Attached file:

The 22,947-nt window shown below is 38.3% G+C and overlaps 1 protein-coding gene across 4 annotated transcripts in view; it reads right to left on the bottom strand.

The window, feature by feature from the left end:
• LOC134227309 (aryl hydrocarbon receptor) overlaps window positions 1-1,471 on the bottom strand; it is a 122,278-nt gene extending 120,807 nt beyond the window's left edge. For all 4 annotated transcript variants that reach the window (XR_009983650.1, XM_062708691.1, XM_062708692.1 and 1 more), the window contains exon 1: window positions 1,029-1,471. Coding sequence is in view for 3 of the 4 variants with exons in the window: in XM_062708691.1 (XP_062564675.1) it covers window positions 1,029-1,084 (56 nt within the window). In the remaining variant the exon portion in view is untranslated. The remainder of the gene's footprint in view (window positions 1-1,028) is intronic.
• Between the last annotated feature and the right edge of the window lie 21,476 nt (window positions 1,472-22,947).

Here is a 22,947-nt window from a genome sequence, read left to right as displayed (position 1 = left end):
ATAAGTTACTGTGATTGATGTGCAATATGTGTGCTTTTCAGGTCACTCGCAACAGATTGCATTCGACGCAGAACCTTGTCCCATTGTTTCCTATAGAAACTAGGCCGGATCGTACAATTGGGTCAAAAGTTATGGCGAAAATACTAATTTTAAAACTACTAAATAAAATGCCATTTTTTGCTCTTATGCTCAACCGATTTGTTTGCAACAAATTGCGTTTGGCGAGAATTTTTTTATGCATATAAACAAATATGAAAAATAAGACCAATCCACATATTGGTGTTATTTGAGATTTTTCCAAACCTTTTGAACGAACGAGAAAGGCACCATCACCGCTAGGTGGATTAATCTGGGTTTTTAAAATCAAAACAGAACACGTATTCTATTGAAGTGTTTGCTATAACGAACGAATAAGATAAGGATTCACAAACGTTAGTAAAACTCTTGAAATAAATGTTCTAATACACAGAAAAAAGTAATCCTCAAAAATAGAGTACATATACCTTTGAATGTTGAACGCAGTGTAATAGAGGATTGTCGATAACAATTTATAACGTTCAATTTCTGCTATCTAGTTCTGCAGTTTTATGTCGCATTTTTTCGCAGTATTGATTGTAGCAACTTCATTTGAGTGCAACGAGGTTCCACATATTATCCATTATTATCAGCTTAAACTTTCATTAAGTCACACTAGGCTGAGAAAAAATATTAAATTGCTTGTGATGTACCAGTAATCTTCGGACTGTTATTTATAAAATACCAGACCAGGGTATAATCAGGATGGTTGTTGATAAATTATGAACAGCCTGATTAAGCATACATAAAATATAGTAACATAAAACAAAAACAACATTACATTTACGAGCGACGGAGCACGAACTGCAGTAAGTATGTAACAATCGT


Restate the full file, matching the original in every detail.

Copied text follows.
The 22,947-nt window shown below is 38.3% G+C and overlaps 1 protein-coding gene across 4 annotated transcripts in view; it reads right to left on the bottom strand.

The window, feature by feature from the left end:
• LOC134227309 (aryl hydrocarbon receptor) overlaps window positions 1-1,471 on the bottom strand; it is a 122,278-nt gene extending 120,807 nt beyond the window's left edge. For all 4 annotated transcript variants that reach the window (XR_009983650.1, XM_062708691.1, XM_062708692.1 and 1 more), the window contains exon 1: window positions 1,029-1,471. Coding sequence is in view for 3 of the 4 variants with exons in the window: in XM_062708691.1 (XP_062564675.1) it covers window positions 1,029-1,084 (56 nt within the window). In the remaining variant the exon portion in view is untranslated. The remainder of the gene's footprint in view (window positions 1-1,028) is intronic.
• Between the last annotated feature and the right edge of the window lie 21,476 nt (window positions 1,472-22,947).

Here is a 22,947-nt window from a genome sequence, read left to right as displayed (position 1 = left end):
ATAAGTTACTGTGATTGATGTGCAATATGTGTGCTTTTCAGGTCACTCGCAACAGATTGCATTCGACGCAGAACCTTGTCCCATTGTTTCCTATAGAAACTAGGCCGGATCGTACAATTGGGTCAAAAGTTATGGCGAAAATACTAATTTTAAAACTACTAAATAAAATGCCATTTTTTGCTCTTATGCTCAACCGATTTGTTTGCAACAAATTGCGTTTGGCGAGAATTTTTTTATGCATATAAACAAATATGAAAAATAAGACCAATCCACATATTGGTGTTATTTGAGATTTTTCCAAACCTTTTGAACGAACGAGAAAGGCACCATCACCGCTAGGTGGATTAATCTGGGTTTTTAAAATCAAAACAGAACACGTATTCTATTGAAGTGTTTGCTATAACGAACGAATAAGATAAGGATTCACAAACGTTAGTAAAACTCTTGAAATAAATGTTCTAATACACAGAAAAAAGTAATCCTCAAAAATAGAGTACATATACCTTTGAATGTTGAACGCAGTGTAATAGAGGATTGTCGATAACAATTTATAACGTTCAATTTCTGCTATCTAGTTCTGCAGTTTTATGTCGCATTTTTTCGCAGTATTGATTGTAGCAACTTCATTTGAGTGCAACGAGGTTCCACATATTATCCATTATTATCAGCTTAAACTTTCATTAAGTCACACTAGGCTGAGAAAAAATATTAAATTGCTTGTGATGTACCAGTAATCTTCGGACTGTTATTTATAAAATACCAGACCAGGGTATAATCAGGATGGTTGTTGATAAATTATGAACAGCCTGATTAAGCATACATAAAATATAGTAACATAAAACAAAAACAACATTACATTTACGAGCGACGGAGCACGAACTGCAGTAAGTATGTAACAATCGT